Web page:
What California Needs From High Speed Rail

by Noel T. Braymer, RailPAC President — Faster Rail Passenger service not only increases ridership but also improves productivity. It does this by carrying more passengers per day with the same number of train crews and equipment. To achieve these results require major investments in equipment and trackwork. A fast, efficient railroad infrastructure can benefit not only intercity passenger rail, but commuter and freight services as well. The biggest bottleneck in California to faster intrastate rail service is between the San Fernando Valley and Bakersfield. No single project could do more to improve intercity, commuter and freight service in California.

Between Sylmar and Santa Clarita is an old single track rail tunnel which is a major bottleneck for Metrolink and future intercity service north of the San Fernando Valley. Between Santa Clarita and Bakersfield is the current rail route between Los Angeles and Bakersfield. It can take up to 5 hours or more to travel by train between Los Angeles and Bakersfield on this route. Much of the problem is with the route through the Tehachapi Mountains. This major freight corridor is heavily congested and in a mountainous area where running speeds are slow and construction costs high. The I-5 and 99 freeways in the San Joaquin Valley are heavily traveled by big rig trucks which are a major source of pollution in the San Joaquin Valley. This north-south truck traffic will continue to grow increasing the growing congestion on California’s primary transportation artery.

The Airline Industry seems to always be in trouble. Times are getting worse for the Airlines with rising fuel prices adding to existing woes. Given the difficulties the Airlines have making money, why would anyone want to compete for the same markets as the Airlines by rail? To travel between Los Angeles and San Francisco in under three hours would require almost non-stop service. But there are a lot of cities and people between LA and San Francisco that express service would skip. Serving most of California would be slower than flying, but much faster than driving, which is how most people travel. For most people economy is more important than speed. The “Chunnel” between London, Paris and Brussels is learning this where their ridership is hurting from discount airlines offering slower service, but at half the price. We need a fast rail service that competes with the auto for convenience, price and speed, not the airplane. Instead we need a passenger rail service which serves the airports to feed passengers, not compete with the airlines.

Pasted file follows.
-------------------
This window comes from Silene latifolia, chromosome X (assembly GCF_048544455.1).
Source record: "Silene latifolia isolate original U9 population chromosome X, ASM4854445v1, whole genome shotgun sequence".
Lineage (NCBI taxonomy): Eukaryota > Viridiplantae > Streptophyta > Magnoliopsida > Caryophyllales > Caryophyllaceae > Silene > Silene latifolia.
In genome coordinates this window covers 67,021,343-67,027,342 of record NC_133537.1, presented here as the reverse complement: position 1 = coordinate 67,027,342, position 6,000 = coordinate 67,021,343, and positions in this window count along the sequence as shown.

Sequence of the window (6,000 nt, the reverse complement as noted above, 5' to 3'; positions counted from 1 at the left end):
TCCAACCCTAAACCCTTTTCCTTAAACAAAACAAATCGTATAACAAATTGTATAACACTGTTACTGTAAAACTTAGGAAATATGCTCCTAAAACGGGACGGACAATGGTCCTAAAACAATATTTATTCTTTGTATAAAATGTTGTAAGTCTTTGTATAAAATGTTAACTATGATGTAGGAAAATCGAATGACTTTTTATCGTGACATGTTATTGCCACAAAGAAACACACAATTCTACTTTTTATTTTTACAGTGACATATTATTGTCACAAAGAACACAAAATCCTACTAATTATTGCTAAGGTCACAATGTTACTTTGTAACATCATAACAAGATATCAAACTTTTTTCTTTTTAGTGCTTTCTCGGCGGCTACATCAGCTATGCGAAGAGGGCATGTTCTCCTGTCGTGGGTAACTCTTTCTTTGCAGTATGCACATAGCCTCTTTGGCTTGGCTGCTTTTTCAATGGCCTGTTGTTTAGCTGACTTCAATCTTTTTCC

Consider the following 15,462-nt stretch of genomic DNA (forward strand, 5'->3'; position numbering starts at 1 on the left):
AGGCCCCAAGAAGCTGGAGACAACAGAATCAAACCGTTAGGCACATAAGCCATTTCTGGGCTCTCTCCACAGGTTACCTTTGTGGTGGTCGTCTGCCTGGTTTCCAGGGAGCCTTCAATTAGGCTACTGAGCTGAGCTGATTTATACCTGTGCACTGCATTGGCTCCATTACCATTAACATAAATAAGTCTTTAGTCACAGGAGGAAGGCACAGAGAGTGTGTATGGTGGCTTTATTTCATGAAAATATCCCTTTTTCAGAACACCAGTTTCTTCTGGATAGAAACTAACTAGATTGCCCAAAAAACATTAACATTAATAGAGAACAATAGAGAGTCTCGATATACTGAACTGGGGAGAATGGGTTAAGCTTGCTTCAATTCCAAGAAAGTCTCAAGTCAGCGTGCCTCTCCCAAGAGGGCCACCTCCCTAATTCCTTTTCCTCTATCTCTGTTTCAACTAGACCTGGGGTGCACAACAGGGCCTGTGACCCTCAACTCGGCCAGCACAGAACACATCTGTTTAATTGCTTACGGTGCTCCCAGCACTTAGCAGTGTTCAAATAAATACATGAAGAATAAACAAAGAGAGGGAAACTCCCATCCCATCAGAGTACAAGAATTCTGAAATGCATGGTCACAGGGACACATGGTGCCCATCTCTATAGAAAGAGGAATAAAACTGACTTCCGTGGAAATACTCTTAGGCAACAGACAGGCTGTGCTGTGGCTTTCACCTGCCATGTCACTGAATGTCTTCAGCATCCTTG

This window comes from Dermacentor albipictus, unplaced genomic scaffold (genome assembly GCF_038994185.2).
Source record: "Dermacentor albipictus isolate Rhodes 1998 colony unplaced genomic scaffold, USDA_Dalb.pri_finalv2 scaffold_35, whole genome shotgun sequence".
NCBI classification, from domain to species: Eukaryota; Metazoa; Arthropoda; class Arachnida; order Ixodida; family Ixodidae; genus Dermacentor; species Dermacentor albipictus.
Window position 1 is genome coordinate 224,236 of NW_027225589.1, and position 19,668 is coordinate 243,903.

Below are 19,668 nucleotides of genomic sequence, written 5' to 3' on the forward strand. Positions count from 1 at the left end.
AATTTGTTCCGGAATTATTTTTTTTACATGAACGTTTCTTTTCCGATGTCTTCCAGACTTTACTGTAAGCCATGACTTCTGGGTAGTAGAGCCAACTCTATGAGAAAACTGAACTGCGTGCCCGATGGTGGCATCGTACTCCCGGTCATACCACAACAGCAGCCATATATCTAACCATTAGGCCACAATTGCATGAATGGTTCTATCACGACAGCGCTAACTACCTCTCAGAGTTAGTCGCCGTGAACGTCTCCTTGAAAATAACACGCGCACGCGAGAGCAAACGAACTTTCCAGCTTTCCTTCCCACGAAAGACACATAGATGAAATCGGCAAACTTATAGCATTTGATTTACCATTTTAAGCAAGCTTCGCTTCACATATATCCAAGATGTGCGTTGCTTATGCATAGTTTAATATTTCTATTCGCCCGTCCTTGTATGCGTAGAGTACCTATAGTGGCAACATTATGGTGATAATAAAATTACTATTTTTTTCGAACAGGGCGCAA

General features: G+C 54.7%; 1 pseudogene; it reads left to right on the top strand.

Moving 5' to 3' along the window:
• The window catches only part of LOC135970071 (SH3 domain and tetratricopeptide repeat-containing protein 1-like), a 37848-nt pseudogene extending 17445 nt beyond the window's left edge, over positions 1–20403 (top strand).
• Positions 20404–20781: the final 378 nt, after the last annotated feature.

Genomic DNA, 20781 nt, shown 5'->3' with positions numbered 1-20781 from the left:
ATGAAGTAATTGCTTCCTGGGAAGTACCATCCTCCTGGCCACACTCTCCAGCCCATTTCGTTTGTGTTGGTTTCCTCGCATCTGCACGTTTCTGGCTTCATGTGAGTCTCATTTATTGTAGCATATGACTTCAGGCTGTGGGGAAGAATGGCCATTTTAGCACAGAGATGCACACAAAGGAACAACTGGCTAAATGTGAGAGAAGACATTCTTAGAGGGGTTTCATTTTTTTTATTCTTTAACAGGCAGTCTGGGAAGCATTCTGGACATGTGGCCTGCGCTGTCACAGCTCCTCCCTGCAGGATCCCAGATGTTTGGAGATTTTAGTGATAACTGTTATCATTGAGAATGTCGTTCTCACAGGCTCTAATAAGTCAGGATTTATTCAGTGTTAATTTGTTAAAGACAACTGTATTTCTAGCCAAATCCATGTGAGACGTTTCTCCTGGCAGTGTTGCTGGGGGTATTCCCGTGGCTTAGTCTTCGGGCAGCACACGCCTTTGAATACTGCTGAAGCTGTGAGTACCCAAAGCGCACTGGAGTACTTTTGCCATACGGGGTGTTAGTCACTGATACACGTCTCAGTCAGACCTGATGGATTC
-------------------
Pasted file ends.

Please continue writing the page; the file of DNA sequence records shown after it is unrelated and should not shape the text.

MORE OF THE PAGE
Given the high capital costs of construction, the greatest utility from any investment should be made. Passenger Rail trains capable of traveling over 130 miles per hour in most countries are very light weight. Many of the problems the Acela has comes from mixing lightweight European parts with ARA mandated impact standards which made the Acela trainset much heavier than passenger trains overseas. If a lightweight trainset were used here in California it could not share the same tracks with other trains. This would be no better than building Mag-Lev. Many High Speed rail projects around the world share tracks with slower conventional passenger and freight trains. Exclusive high speed running is limited to open country where construction is cheap and urban area are served by alternative routes.

Perhaps the biggest concern is, will a High Speed Rail project contribute to the rest of the rail passenger network, or suck away badly need funding from other projects. It certainly will if other services are not able to share in using major track improvements built for a high speed rail system. In almost every form of transportation through out history, freight is the primary user and most profitable. The freight railroads have congestion problems which require major track improvements. Passenger services, both commuter and intercity share trackage with freight railroads. A healthy railroad benefits both passengers and freight. Any projected supported by the taxpayers of California must benefit the largest number of people and interests, if it hopes to be built and succeed.

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